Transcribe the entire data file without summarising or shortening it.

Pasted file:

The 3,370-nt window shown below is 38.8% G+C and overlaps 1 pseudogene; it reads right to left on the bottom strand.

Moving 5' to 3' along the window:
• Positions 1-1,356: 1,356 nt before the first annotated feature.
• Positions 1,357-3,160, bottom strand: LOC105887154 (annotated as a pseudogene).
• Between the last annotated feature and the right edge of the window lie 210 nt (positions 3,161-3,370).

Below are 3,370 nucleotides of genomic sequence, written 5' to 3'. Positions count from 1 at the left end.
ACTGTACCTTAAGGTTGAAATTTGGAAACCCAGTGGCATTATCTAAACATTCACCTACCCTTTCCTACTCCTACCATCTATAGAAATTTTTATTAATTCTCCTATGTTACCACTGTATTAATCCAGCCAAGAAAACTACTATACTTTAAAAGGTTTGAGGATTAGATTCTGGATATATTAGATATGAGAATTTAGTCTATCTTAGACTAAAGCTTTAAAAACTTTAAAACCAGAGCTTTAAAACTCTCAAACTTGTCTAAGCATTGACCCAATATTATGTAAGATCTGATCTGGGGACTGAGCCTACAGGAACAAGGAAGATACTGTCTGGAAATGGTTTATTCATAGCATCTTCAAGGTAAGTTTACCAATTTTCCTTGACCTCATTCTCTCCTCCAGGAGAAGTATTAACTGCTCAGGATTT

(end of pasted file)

The 3,370-nt window shown below is 38.8% G+C and overlaps 1 pseudogene; it reads right to left on the bottom strand.

Moving 5' to 3' along the window:
• Positions 1-1,356: 1,356 nt before the first annotated feature.
• Positions 1,357-3,160, bottom strand: LOC105887154 (annotated as a pseudogene).
• Between the last annotated feature and the right edge of the window lie 210 nt (positions 3,161-3,370).

Below are 3,370 nucleotides of genomic sequence, written 5' to 3'. Positions count from 1 at the left end.
ACTGTACCTTAAGGTTGAAATTTGGAAACCCAGTGGCATTATCTAAACATTCACCTACCCTTTCCTACTCCTACCATCTATAGAAATTTTTATTAATTCTCCTATGTTACCACTGTATTAATCCAGCCAAGAAAACTACTATACTTTAAAAGGTTTGAGGATTAGATTCTGGATATATTAGATATGAGAATTTAGTCTATCTTAGACTAAAGCTTTAAAAACTTTAAAACCAGAGCTTTAAAACTCTCAAACTTGTCTAAGCATTGACCCAATATTATGTAAGATCTGATCTGGGGACTGAGCCTACAGGAACAAGGAAGATACTGTCTGGAAATGGTTTATTCATAGCATCTTCAAGGTAAGTTTACCAATTTTCCTTGACCTCATTCTCTCCTCCAGGAGAAGTATTAACTGCTCAGGATTT